Published online by Cambridge University Press: 10 July 2009
The objects of the investigation were to describe the process of maturation of the ovaries, to clear up the question of the relation between copulation and sexual maturity, and to determine whether any relation exists between weight and sexual maturity.
The locusts used were of the transiens phase. They were kept at temperatures between 32°C. and 37°C. and relative humidities between 50 per cent, and 70 per cent.
The maturation of the ovaries was followed, and is divided into four stages distinguished chiefly by the sizes of the eggs.
It is shown that the average number of ovarioles per female does not change significantly with age.
The numbers of ovarioles in the two ovaries of an individual often shows asymmetry, which probably increases with age.
Some of the ovarioles are small. The percentage small ovarioles increases with development of the eggs. Variation between individuals in the total number of ovarioles also increases with age.
The number of egg rudiments per ovariole was calculated for different ages and stages. The differences were not significant. It is concluded that new rudiments are produced during the oviposition period.
It was found that when the food supply was relatively short, female locusts became mature and oviposited if allowed to pair, but did not mature if males were not present. With abundant food, unmated females matured, but more slowly than mated ones and fecundity was reduced. It is concluded that under unfavourable conditions pairing may be necessary for maturation of the ovaries.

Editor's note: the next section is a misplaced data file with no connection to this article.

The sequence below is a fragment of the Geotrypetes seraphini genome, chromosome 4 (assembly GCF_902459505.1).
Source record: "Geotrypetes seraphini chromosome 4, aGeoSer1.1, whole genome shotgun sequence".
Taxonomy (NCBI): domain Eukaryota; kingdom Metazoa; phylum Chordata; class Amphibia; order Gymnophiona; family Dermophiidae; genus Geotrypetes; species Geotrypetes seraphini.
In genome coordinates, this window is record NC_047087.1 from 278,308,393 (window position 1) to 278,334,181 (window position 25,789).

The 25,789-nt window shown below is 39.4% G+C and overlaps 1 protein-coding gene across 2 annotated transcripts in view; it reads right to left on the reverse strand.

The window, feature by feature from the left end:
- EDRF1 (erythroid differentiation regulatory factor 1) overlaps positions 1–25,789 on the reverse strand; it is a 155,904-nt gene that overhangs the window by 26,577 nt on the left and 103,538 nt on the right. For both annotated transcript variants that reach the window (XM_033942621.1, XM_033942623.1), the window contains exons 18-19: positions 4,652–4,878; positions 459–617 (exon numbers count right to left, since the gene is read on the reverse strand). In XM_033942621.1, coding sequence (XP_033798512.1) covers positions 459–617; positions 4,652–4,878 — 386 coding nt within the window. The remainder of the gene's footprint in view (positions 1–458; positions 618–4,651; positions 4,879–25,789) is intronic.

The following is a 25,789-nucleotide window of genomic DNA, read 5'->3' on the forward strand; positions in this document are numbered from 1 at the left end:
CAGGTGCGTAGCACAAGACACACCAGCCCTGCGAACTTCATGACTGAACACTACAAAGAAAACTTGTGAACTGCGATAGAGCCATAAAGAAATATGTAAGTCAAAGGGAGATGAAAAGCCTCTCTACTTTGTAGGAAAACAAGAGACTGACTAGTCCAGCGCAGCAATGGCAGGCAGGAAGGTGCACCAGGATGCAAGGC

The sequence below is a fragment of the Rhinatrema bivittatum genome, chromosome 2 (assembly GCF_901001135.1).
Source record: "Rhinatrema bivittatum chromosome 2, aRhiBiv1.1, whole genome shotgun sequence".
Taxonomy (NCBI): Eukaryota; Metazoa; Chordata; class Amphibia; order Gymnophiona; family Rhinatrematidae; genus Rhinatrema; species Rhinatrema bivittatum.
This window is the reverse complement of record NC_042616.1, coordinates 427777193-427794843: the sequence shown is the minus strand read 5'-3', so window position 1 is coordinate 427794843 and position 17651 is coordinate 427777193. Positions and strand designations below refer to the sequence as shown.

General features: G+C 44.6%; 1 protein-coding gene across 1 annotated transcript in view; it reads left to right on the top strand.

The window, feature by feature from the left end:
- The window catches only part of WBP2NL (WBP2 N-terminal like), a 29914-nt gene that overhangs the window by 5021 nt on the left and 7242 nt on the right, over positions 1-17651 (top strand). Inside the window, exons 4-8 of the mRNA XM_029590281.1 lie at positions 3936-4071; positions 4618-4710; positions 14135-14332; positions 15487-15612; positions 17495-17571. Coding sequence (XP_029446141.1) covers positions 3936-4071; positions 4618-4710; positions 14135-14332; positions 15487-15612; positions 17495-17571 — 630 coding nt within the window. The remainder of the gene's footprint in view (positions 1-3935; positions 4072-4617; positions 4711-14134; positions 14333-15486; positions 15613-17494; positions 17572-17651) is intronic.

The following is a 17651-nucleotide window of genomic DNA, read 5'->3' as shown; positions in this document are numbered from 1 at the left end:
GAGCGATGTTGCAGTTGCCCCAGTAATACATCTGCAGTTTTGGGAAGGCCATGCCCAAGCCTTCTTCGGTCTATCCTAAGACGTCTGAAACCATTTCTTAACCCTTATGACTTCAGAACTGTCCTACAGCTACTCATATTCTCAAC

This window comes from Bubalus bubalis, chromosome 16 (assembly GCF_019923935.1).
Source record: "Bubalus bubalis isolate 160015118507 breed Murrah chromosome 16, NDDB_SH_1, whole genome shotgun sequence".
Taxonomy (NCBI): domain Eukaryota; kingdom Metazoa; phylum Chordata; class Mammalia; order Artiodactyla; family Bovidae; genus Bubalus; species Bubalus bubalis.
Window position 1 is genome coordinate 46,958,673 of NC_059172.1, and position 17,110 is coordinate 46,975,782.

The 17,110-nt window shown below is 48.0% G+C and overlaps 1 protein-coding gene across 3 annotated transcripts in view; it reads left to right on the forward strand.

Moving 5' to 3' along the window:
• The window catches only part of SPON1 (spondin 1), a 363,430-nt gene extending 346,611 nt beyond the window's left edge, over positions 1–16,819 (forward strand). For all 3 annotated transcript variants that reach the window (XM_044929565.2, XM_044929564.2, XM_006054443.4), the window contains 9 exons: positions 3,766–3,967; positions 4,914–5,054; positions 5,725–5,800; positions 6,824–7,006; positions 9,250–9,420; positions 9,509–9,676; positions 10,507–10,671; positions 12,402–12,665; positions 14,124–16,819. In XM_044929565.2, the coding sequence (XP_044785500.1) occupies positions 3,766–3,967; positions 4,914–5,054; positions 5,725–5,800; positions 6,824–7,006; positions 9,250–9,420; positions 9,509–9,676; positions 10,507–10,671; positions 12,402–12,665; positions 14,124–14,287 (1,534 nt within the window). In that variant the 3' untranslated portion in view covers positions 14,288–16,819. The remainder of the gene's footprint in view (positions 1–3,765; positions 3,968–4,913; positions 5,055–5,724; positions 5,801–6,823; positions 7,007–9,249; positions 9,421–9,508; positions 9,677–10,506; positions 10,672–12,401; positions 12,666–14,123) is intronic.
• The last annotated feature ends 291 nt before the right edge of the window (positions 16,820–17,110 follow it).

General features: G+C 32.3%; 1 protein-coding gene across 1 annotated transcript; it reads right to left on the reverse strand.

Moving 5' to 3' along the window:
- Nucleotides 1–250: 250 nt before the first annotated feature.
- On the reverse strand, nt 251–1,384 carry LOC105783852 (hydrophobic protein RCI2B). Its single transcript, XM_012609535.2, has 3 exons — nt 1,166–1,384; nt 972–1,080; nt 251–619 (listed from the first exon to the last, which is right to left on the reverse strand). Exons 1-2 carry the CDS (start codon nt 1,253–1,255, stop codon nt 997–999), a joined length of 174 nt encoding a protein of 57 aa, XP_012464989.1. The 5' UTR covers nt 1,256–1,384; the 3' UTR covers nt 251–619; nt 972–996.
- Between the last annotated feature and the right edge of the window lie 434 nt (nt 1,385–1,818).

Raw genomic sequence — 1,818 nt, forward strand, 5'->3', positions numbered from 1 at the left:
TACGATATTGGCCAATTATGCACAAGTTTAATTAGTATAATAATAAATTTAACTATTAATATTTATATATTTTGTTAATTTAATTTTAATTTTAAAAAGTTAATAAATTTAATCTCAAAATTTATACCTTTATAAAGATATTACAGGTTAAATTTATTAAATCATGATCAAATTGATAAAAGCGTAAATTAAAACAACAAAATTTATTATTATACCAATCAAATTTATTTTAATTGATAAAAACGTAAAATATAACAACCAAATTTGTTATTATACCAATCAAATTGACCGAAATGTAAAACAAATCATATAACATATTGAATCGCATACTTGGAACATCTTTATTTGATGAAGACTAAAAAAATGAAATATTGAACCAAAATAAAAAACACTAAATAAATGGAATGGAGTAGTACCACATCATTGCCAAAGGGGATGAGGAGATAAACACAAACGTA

Average weights of female locusts in each of the four stages were compared. Locusts in stages III and IV, i.e., those which are mature, were found to be significantly heavier than those in stages I and II. The average weight of a number of stage I locusts 13–18 days old (whose development had been retarded by unsuitable conditions) was also found to be significantly less than that of a number of stage III locusts of the same age. It is concluded that weight depends primarily on the development of the ovaries.
The relation between weight and age was investigated. Rate of increase of weight is rapid at first, is reduced for about two days, then increases again and maintains its value until the weight is about 2 gms. During the oviposition period it fluctuates irregularly.
It is shown that if conditions are unfavourable to maturation the weight rises to a certain value, after which it remains constant, or falls. The fall was best seen in stage II locusts over 14 days old.
There is little relation between weight and egg-size in stages I and II, but in stages III and IV the relation is closer. Rate of increase of weight with egg-size is at first low, but above an egg-length of about 4·5 mm. the rate of increase of weight becomes greater. It is suggested that this is because early growth of the eggs is due to transference of fat from the fat body and later stages to the laying down in the eggs of substances derived directly from the food.
Estimates were made of water and fat content of locusts of various ages. Percentage water falls rather rapidly in the first few days of adult life after which it remains approximately constant. Percentage fat rises to a maximum at about 14 days, then falls slowly. Most of the increase in weight during maturation is due to water intake.